The 53rd Ohio House District race is one "worth watching on Election Night," according to a local political expert, because there is no incumbent in this race.

Monroe Vice Mayor Suzi Rubin is the candidate from the Democratic Party in a heavily Republican district. This will be Rubin’s fourth Statehouse bid.

Republican candidate Candice Keller decisively won a contested Republican primary in March but was not the party’s endorsed candidate. Keller is the executive director of the Community Pregnancy Center in Middletown.

The district covers part of Middletown and the northern and western portions of Butler County.

4th Ohio Senate

Ohio Sen. Bill Coley, R-Liberty Twp., is seeking his second four-year senate term and is being challenged by Democrat and Oxford Twp. Trustee John Kinne.

Coley is a Statehouse veteran, first being appointed to the seat in 2011 and subsequently elected in 2012. Kinne is a resident of the Oxford Twp. and is in the middle of serving his second term on the board of trustees.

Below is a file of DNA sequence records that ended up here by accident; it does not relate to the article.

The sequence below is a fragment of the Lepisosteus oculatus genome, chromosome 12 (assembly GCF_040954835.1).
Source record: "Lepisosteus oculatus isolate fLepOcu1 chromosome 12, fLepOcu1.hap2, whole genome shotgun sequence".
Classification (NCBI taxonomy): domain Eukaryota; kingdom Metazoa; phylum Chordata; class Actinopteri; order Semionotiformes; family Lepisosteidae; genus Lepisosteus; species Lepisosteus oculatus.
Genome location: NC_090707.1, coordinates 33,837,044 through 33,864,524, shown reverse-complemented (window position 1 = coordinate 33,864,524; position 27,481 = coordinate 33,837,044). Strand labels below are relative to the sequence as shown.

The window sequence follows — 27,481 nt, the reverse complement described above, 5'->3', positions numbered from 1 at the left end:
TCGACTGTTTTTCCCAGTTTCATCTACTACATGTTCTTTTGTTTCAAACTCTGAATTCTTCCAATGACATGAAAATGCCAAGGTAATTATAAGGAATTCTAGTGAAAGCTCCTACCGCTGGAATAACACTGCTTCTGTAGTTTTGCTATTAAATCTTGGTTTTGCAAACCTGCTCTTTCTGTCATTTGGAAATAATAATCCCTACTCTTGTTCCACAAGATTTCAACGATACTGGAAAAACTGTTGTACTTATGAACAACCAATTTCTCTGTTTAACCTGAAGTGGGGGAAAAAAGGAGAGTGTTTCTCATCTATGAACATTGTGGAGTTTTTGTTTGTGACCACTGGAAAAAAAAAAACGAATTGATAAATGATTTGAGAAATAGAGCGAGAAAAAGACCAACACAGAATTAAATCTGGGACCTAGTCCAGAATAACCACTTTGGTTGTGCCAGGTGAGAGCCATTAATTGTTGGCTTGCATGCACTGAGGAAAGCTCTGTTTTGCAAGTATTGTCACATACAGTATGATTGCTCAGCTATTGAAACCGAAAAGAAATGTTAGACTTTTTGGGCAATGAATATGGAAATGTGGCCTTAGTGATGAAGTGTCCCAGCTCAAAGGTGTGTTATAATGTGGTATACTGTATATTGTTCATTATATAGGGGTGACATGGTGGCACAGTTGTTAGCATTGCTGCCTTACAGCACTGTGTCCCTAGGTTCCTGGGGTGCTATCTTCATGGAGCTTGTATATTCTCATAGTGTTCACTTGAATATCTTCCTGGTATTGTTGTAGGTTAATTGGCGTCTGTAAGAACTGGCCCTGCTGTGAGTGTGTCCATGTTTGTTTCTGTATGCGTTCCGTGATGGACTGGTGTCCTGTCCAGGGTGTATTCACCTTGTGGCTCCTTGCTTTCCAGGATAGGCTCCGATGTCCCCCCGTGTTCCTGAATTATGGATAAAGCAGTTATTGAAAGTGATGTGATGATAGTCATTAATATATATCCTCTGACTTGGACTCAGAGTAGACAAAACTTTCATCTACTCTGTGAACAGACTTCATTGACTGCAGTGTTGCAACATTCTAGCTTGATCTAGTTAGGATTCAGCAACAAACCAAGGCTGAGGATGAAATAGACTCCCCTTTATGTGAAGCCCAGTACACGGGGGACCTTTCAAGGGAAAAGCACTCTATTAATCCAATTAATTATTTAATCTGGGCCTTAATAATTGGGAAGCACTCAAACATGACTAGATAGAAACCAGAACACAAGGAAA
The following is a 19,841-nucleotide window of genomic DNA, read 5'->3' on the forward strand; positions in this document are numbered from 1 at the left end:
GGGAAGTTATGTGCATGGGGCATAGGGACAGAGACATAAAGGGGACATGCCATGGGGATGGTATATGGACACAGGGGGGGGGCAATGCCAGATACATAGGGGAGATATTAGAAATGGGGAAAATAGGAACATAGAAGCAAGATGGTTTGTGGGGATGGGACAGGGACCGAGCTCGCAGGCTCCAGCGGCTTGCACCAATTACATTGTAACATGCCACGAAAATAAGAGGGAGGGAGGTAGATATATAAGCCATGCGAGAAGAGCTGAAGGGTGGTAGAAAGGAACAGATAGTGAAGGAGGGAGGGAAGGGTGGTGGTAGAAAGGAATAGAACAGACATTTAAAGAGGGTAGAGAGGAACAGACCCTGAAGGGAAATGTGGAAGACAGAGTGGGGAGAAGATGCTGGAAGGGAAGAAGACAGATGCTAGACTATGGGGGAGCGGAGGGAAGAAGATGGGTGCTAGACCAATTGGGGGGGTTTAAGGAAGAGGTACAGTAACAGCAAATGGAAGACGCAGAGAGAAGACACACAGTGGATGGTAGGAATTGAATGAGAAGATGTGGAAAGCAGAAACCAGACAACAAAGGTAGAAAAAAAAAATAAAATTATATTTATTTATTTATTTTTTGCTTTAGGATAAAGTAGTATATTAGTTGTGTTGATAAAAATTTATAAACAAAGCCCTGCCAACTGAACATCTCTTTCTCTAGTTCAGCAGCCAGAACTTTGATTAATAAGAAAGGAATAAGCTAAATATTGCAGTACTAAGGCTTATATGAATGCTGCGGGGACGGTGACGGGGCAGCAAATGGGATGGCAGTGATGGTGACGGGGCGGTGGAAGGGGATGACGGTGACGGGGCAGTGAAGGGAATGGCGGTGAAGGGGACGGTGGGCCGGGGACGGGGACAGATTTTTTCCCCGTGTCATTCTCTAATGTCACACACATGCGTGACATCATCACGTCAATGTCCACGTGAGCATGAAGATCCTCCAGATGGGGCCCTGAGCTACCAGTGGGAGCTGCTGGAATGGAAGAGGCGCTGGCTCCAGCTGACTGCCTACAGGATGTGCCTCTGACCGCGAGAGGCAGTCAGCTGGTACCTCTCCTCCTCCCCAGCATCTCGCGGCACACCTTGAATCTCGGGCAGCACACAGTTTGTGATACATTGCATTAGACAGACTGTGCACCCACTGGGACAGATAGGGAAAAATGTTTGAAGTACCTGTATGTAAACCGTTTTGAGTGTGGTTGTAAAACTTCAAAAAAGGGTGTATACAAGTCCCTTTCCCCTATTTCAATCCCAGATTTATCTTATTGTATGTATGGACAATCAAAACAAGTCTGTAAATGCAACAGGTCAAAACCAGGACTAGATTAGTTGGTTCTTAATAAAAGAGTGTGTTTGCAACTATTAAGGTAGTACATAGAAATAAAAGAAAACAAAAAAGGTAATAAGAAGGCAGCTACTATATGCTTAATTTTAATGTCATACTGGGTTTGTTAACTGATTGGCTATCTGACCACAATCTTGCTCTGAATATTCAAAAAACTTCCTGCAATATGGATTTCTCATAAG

The 4th Ohio Senate District incorporates most of Butler County.


Long-time Butler County Sheriff Richard Jones is being challenged by Dale Richter, a retired police officer.

Jones was first elected Butler County Sheriff’s Office in 2004. This is the fourth time Richter is facing Jones on the ballot.

The sheriff is the chief law enforcement officer in the county and in 2017 will be compensated, by state law, $92,797 annually.


Voters for the first time in 15 years are being asked to approve a fire/EMS levy that will provide the city's fire department with nearly $2.38 million a year. Approval means the city won't have to dip into its general fund coffers, which it has done annually for the past few years.

This new tax on property owners would cost the owner of a $100,000 home $87.50 annually.

The levy would primarily benefit the department’s emergency medical services, officials said, adding that 86 percent of its emergency runs are medical-related.